A picky eater is a broad term covering many food issues.
This is a common topic when it comes to both students on the autism spectrum and those with developmental disabilities. Their food intake is often limited on texture, taste, and familiarity. Often, these children choose crunchy items such as crackers and cereals (Knox, et. al, 2012). Many students on the spectrum have both poor nutrition and behaviors around eating. Common feeding difficulties are trouble with mechanics, sensory processing issues, gastrointestinal distress, swallowing, restricted food preference, and nutritional concerns.
When treating picky eaters, it is important to consider the ethical issues.
Ethical and legal issues regarding the implementation of feeding interventions in schools may vary across training, location, and experience and consulting with a team of experienced professionals (i.e. SLP, OT, dietician, medical doctor, psychologist, BCBA, etc.) The team approach is a critical component of the treatment plan.
Professionals should look at scope of practice, using multidisciplinary teams, components of IDEA, and the related services (in the school). Most treatments of eating problems have been implemented in hospitals and clinical settings, but there is research that "some students with milder forms of extreme problem behavior can receive intervention at schools and as a component of their education program" (Knox, et, al 2012).
Assessment when planning an intervention for any behavior should look at the function. Is it escape, attention, access to a tangible, or sensory? Once the cause of the behavior has been identified, intervention strategies can be developed that address that function.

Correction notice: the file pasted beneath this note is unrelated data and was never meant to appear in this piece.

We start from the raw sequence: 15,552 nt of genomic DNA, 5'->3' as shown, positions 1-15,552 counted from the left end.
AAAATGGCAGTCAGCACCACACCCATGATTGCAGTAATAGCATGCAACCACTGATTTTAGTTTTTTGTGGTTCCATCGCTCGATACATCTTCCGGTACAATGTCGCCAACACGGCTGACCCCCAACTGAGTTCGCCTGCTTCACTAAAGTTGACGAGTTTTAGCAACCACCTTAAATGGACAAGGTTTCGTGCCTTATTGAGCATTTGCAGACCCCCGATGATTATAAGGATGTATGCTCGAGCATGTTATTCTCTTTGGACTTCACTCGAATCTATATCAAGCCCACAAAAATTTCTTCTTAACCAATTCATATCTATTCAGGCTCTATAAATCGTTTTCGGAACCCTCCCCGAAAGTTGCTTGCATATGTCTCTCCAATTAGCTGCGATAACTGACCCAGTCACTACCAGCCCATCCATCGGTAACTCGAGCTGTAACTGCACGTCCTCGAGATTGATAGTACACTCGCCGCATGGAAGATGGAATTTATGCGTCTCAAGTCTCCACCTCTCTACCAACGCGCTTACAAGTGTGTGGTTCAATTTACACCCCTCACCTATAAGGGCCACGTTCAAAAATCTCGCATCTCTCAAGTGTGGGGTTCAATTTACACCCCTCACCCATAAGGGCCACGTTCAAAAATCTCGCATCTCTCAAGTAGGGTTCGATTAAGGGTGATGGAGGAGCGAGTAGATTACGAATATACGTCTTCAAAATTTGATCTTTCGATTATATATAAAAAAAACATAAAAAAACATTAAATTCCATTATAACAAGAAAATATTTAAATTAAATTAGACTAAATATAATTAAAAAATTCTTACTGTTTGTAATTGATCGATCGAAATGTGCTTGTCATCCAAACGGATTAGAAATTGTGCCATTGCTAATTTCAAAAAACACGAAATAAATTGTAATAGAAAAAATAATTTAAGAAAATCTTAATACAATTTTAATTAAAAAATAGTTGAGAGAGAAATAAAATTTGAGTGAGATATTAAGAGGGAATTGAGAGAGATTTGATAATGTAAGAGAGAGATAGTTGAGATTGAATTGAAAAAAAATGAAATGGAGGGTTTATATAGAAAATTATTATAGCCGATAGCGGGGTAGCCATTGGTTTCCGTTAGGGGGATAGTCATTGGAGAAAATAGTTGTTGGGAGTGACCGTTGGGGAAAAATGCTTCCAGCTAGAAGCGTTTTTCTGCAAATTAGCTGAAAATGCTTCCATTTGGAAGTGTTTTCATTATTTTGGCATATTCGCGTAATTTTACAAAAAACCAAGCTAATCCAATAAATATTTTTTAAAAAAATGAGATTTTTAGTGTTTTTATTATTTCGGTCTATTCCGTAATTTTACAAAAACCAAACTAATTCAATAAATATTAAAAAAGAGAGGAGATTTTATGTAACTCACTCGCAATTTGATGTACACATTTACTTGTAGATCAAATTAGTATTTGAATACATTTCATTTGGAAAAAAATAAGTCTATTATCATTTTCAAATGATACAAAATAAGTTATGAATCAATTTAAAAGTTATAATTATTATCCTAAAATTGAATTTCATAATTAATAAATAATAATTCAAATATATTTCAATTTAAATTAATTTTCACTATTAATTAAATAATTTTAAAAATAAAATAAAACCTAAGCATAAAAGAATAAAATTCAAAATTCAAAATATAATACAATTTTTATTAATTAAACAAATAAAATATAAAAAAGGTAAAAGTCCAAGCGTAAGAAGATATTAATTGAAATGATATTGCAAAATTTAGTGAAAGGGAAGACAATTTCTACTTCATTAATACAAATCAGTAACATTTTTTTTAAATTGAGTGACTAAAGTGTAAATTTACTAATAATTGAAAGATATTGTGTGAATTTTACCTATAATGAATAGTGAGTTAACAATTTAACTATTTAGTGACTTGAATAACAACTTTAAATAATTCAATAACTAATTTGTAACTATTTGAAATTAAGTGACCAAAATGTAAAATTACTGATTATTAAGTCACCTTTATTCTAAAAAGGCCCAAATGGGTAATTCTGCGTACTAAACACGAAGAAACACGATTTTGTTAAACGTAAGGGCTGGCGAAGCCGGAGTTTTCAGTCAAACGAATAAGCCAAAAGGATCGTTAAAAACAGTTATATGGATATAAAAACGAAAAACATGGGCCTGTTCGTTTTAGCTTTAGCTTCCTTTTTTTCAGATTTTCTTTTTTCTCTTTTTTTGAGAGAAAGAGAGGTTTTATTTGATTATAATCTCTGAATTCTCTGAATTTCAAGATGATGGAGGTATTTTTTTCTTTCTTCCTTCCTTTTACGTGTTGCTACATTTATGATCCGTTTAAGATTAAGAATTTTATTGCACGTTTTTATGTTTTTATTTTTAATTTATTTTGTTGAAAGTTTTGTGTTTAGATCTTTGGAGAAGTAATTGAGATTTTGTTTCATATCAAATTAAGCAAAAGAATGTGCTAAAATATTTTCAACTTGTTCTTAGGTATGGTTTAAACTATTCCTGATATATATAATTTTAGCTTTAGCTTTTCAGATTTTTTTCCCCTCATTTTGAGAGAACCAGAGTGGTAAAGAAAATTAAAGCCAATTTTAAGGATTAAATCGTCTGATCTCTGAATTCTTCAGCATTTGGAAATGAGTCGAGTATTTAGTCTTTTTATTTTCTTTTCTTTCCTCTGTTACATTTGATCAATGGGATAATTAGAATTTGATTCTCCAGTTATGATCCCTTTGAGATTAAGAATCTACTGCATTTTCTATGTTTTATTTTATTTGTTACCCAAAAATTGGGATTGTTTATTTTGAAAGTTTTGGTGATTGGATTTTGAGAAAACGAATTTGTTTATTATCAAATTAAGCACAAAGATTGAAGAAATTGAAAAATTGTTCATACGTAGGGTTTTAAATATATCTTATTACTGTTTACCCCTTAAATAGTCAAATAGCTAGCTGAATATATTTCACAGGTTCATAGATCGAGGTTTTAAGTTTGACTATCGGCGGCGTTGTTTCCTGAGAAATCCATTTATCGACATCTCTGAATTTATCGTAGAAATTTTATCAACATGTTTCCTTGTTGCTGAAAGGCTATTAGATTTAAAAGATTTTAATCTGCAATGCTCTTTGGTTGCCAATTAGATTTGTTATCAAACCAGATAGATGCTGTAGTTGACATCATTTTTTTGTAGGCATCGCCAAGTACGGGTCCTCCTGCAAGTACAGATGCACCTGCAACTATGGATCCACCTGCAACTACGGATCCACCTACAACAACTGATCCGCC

Research has shown that applied behavior analysis procedures such as antecedent interventions and escape extinction have been effective in treating feeding issues with students with autism.
Escape extinction is the most restrictive and is often used when difficult behaviors -- such as expelling or "packing food," resisting food presentation and disrupting meals - occur. Escape extinction is not easily implemented, is perceived poorly, and can increase in problem behavior. Antecedent procedures are implemented before acceptance of a bite or drink or immediately after acceptance of bite or drink, to promote eating.
-Knox, M, Rue, H. C., Wildenger, L., Lamb, K., & Luiselli, J. K., (2012). Intervention for
food selectivity in a specialized school setting: Teacher implemented prompting, reinforcement, and demand fading for an adolescent student with autism.
Education and Treatment of Children, 35
-Sharp, W. G., Jaquess, D. L., Morton, J. F., & Herzinger, C. V. (2010). Pediatric feeding
disorders: A quantitate synthesis of treatment outcomes.
Psychology Review, 13
-Sira, B. K. & Fryling, M. J. (2012). Using peer modeling and differential reinforcement in
the treatment of food and selectivity.
Education and Treatment of Children 35,
-Volkert, V. M. & Vaz, P. C. M. (2010). Recent studies on feeding problems in children
Journal of Applied Behavior Analysis, 43